That was a lot tougher than I thought. I had to comb through the code to find things that I hated that were specifically C# and not ASP.NET. C# is really quite a lovely language. In general, it’s the bee’s pajamas.

Just for grins, here’s five things I hate about ASP.NET:

  1. WebControls. Yes, I generally can’t stand WebControls. I’m quite obsessive about my HTML and CSS; a lot of that combination’s power is stripped away when you use a WebControl because Microsoft makes a lot of assumptions about how you’re going to be using them.
  2. AutoEventWireup defaults to true in 2.0. Okay, so I just talked about this one
  3. but it’s so wrong to change the default like that.

  4. Application event lifecycle. There’s really no adequate documentation about the ASP.NET sequence of events. This article from Peter Bromberg was the best I found. I ended up spending a lot of time in debugging trying to determine what is available when in the event sequence.
  5. I hate ViewState. It is nothing but massive bloat and there’s almost always a better way of storing data. I’ve also had several utterly inexplicable errors caused by ViewState corruption or changing.
  6. PostBack. There’s a reason why the <form> tag has an action attribute, Microsoft. I know that the Javascript trickery involved in POSTing to the same page allows for some nice automagical black-boxing. I just don’t like that model of Web application development.

That one was a whole lot easier. I had to limit myself to just five.

Cutting Back

March 6, 2007

I just saved $20 a month by switching to Family!

I’m actually quite excited by this because the 40 channels in the Family plan (plus locals) represents over 150 less than what I had yesterday. Less channels equals less channel surfing, less opportunity to discover new shows to get hooked on, and, well, less Law and Order. I watched too much of that—sometimes up to three hours a night if I hadn’t seen the episodes already—and it’ll do me good to restrict my viewing to just the new episodes on NBC.

It’s already paying dividends since we got through the three DVDs from Netflix that we’ve had sitting around for the last two weeks and I balanced the checkbook and payed all the bills! It’s not quite no television, which I don’t think my family could do but it’s as close as we’re going to get.

Gots to Get Down

March 3, 2007

In the course of preparing this entry for Found on the Web, I came across this video by aleprechaun AKA Emily. I’m hooked!

I’m still trying to decide what about her, the dancing, and the video is the most endearing. Young woman dancing in front of her computer to some music is a YouTube archetype, but I normally just shake my head in disgust at most of the examples I’ve come across. This one has me watching over and over—something I haven’t done with YouTube since the DJ Format videos. So I had to introspect to see what I was responding to.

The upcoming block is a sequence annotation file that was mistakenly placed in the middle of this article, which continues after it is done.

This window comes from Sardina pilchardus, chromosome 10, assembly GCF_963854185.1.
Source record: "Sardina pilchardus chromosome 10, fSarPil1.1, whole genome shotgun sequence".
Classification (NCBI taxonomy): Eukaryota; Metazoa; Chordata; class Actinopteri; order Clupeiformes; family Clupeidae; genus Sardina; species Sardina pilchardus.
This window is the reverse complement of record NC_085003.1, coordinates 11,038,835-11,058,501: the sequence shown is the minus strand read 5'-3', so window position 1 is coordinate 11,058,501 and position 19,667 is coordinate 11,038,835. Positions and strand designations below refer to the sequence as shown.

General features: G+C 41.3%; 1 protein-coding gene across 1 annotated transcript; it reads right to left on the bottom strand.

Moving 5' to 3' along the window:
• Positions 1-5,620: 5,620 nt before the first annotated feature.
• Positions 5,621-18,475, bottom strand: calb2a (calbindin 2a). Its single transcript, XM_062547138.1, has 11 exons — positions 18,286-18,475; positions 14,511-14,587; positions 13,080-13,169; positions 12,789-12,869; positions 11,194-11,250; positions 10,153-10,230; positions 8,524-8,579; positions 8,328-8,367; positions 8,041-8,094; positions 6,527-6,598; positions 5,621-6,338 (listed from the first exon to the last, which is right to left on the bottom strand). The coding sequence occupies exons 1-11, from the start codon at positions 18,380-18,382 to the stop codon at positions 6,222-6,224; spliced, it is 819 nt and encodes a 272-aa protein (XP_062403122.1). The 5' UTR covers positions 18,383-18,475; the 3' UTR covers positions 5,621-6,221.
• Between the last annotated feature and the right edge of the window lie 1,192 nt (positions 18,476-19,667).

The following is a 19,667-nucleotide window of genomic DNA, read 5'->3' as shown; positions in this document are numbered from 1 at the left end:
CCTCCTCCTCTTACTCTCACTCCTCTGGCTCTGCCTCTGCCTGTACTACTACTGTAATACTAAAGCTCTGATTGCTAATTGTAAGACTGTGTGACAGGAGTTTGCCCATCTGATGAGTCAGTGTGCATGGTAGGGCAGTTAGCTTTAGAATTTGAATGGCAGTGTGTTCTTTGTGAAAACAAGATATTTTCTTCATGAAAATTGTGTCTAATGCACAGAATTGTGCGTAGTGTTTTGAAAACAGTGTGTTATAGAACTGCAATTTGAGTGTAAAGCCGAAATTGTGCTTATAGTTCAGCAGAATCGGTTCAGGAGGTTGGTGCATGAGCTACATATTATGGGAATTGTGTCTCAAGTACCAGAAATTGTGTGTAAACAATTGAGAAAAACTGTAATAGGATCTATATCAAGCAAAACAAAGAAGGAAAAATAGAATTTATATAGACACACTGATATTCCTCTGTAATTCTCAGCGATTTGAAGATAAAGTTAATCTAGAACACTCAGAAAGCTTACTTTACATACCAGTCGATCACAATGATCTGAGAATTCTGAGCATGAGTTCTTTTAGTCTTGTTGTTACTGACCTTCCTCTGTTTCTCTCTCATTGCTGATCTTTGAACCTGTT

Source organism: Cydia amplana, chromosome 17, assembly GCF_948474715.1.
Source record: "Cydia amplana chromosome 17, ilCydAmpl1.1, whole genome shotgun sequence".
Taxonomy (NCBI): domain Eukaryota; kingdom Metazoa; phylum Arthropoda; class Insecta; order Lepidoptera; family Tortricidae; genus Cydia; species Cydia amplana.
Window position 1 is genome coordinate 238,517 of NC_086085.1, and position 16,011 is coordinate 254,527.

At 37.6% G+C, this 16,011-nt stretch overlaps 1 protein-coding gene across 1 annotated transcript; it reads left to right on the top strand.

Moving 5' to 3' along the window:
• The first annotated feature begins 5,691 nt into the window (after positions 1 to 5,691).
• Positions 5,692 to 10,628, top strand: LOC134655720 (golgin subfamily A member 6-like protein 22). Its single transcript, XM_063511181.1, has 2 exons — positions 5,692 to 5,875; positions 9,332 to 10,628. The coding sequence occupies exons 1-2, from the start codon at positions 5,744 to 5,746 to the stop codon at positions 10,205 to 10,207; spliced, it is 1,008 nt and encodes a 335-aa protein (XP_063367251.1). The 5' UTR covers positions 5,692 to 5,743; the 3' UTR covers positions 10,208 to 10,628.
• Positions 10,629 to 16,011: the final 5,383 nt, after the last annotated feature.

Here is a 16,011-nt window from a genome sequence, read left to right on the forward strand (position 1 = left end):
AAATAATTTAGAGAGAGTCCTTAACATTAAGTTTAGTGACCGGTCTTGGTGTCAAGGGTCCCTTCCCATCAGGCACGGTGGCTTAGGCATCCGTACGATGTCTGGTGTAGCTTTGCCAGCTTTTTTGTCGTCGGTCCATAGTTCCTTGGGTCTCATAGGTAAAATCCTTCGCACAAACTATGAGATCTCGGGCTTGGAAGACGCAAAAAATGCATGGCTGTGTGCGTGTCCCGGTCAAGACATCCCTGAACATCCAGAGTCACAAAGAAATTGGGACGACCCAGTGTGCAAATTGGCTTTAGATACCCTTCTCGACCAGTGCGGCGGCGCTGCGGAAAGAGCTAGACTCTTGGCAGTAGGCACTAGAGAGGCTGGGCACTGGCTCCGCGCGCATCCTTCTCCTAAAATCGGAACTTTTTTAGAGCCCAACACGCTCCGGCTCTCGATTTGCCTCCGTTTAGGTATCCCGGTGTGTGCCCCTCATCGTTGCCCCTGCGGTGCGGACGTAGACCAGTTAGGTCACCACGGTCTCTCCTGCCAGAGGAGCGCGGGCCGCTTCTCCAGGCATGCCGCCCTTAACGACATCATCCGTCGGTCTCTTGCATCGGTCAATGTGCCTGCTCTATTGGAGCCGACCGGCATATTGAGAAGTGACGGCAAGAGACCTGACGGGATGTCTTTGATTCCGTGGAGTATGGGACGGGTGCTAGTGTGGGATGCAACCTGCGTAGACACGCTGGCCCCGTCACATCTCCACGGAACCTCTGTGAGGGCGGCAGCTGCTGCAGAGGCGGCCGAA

My first thought, naturally, was that I found her attractive. She’s quite pretty and reminds me a lot of Tina Fey. Furthermore, she’s got a gangliness that I like. But that’s not it.

Next I thought about the choreography, such as it is. I enjoyed that aspect but in the end it’s not all that compelling. It’s mostly just pantomiming the song’s lyrics, which is quite uninspired. In a similar fashion, I dismissed my love for that song, which is considerable, as a rationale.

Then it hit me. The setting is such an integral part of her videos: it’s so obviously a college dorm room. When I went to college, I lived and worked off-campus. Plus, I was married. So I never got to experience the collegial aspect of dorm living. In my mind, I always pictured college life like that video—just goofing off and unwinding after a long day of studying. I bet that sort of thing goes on all the time in an average dormitory. Maybe it’s not the case, but that’s what it’s like in my imagination.

It also speaks to youth, to joyful exuberance, to feeling like you “gotta dance.” There are times in my own life, when I’m alone, where I just get down because I can’t keep it in any longer. I’m a horrible dancer, which is why I can’t do it in front of people, but the feeling’s there all the same. Anyone that knows me is probably agape right now—it’s not a side of me that anyone but my immediate family has ever seen.

And maybe that’s exactly what aleprechaun was doing, except that she recorded it and made it available to the world.

Full Auto

March 2, 2007

The Page_Load event was firing twice—inexplicably. If I removed the explicit declaration in the code-behind class, then it fired once. That pointed clearly to two bindings, but I could not find anything in the usual haunts of global code. Nothing had changed except that we moved to .NET 2.0.

Of course, I found out that in ASP.NET 2.0 AutoEventWireup defaults to true even if no Page declaration is present. Well, that’s a fine how-do-you-do! In 1.1, it defaulted to false, which made abundant sense. When migrating an application, you’d think that that would have been accounted for since it is such a potentially-disastrous change.

I mean it’s one thing to have Page_Load fire twice. It’s another entirely if you’ve got initialization stuff in OnInit or if you’re doing any multicast delegation. Crazy!

Oh, so the easy fix is to change it in machine.config or Web.config by adding a autoEventWireup="false" to the pages element. Problem solved.